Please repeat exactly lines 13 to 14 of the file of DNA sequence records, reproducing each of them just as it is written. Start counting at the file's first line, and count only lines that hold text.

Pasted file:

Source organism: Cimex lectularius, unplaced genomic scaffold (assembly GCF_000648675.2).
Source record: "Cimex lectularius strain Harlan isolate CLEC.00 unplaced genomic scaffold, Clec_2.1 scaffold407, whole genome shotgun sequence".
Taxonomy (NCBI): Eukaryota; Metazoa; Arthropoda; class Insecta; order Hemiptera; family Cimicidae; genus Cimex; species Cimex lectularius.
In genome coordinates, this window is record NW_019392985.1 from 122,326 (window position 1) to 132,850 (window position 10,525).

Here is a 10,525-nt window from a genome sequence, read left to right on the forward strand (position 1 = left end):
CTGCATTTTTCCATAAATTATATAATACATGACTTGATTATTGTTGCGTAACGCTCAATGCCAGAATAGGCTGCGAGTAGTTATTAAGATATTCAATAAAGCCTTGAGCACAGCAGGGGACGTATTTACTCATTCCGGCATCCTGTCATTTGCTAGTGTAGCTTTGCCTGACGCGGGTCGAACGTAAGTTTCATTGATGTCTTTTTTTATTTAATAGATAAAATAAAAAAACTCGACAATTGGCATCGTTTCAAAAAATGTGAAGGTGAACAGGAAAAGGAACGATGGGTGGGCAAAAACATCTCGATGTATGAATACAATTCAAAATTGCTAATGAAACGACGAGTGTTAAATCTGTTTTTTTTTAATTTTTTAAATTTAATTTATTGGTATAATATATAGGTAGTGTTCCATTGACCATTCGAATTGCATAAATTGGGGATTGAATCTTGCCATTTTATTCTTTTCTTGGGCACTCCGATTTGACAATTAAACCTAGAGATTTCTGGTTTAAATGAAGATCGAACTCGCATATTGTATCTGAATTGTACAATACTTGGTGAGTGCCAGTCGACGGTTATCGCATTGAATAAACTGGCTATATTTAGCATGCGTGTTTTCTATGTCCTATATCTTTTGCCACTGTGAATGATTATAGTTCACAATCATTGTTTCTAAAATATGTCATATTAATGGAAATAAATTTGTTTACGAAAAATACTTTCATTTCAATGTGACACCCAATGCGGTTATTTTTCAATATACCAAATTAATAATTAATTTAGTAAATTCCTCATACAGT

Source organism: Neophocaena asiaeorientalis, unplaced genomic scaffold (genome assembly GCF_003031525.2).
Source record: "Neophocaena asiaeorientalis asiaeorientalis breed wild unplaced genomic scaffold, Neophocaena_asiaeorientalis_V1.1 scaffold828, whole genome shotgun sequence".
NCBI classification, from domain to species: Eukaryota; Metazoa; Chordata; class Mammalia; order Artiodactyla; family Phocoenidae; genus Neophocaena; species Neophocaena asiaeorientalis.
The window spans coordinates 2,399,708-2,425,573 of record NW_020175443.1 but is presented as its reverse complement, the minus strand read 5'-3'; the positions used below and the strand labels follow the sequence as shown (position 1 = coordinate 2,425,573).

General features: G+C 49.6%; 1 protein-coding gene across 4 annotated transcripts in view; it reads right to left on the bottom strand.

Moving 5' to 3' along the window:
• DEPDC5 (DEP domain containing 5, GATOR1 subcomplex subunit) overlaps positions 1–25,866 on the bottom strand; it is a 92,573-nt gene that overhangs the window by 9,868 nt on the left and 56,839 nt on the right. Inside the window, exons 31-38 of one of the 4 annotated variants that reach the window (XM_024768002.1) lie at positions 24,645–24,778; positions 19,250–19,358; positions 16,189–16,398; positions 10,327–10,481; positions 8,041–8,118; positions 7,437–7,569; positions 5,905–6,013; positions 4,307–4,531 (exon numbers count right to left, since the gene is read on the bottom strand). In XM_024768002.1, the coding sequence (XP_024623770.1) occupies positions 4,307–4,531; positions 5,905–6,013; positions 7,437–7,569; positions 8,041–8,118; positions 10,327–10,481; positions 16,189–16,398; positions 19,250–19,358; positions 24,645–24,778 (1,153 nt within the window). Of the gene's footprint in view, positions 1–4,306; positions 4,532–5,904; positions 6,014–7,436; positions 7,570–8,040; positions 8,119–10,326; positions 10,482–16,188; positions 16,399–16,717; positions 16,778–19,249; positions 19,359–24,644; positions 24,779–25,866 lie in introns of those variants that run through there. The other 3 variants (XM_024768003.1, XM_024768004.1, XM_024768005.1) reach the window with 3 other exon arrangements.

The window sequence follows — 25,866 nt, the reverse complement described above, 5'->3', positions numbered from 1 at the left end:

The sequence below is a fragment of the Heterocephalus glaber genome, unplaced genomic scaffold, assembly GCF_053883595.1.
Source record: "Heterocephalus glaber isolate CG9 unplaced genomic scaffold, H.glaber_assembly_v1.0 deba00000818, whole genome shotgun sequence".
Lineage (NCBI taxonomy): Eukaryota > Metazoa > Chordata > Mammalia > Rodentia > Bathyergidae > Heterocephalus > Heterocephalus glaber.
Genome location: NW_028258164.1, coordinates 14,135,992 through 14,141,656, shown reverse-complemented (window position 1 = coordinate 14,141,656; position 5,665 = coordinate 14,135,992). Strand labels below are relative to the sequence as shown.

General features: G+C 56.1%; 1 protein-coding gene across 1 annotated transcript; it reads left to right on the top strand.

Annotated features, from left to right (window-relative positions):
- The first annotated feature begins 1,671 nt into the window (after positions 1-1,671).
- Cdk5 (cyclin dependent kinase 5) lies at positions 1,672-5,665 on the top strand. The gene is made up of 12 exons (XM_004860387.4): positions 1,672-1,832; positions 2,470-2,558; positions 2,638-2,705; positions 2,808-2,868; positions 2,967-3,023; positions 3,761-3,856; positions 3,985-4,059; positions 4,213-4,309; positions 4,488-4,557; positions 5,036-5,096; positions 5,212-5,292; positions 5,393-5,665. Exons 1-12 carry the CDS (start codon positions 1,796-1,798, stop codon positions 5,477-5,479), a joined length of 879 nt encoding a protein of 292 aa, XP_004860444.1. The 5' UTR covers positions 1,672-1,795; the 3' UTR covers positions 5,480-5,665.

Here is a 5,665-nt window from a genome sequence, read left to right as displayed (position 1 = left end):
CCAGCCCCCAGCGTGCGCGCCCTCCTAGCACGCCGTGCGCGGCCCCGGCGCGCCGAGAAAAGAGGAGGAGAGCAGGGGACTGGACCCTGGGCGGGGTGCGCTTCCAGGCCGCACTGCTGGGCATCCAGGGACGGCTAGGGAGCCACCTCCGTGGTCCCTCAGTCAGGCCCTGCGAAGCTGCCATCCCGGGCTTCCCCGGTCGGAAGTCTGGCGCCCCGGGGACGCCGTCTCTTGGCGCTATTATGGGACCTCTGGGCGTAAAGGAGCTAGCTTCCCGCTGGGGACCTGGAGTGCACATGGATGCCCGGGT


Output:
• DEPDC5 (DEP domain containing 5, GATOR1 subcomplex subunit) overlaps positions 1–25,866 on the bottom strand; it is a 92,573-nt gene that overhangs the window by 9,868 nt on the left and 56,839 nt on the right. Inside the window, exons 31-38 of one of the 4 annotated variants that reach the window (XM_024768002.1) lie at positions 24,645–24,778; positions 19,250–19,358; positions 16,189–16,398; positions 10,327–10,481; positions 8,041–8,118; positions 7,437–7,569; positions 5,905–6,013; positions 4,307–4,531 (exon numbers count right to left, since the gene is read on the bottom strand). In XM_024768002.1, the coding sequence (XP_024623770.1) occupies positions 4,307–4,531; positions 5,905–6,013; positions 7,437–7,569; positions 8,041–8,118; positions 10,327–10,481; positions 16,189–16,398; positions 19,250–19,358; positions 24,645–24,778 (1,153 nt within the window). Of the gene's footprint in view, positions 1–4,306; positions 4,532–5,904; positions 6,014–7,436; positions 7,570–8,040; positions 8,119–10,326; positions 10,482–16,188; positions 16,399–16,717; positions 16,778–19,249; positions 19,359–24,644; positions 24,779–25,866 lie in introns of those variants that run through there. The other 3 variants (XM_024768003.1, XM_024768004.1, XM_024768005.1) reach the window with 3 other exon arrangements.

The window sequence follows — 25,866 nt, the reverse complement described above, 5'->3', positions numbered from 1 at the left end: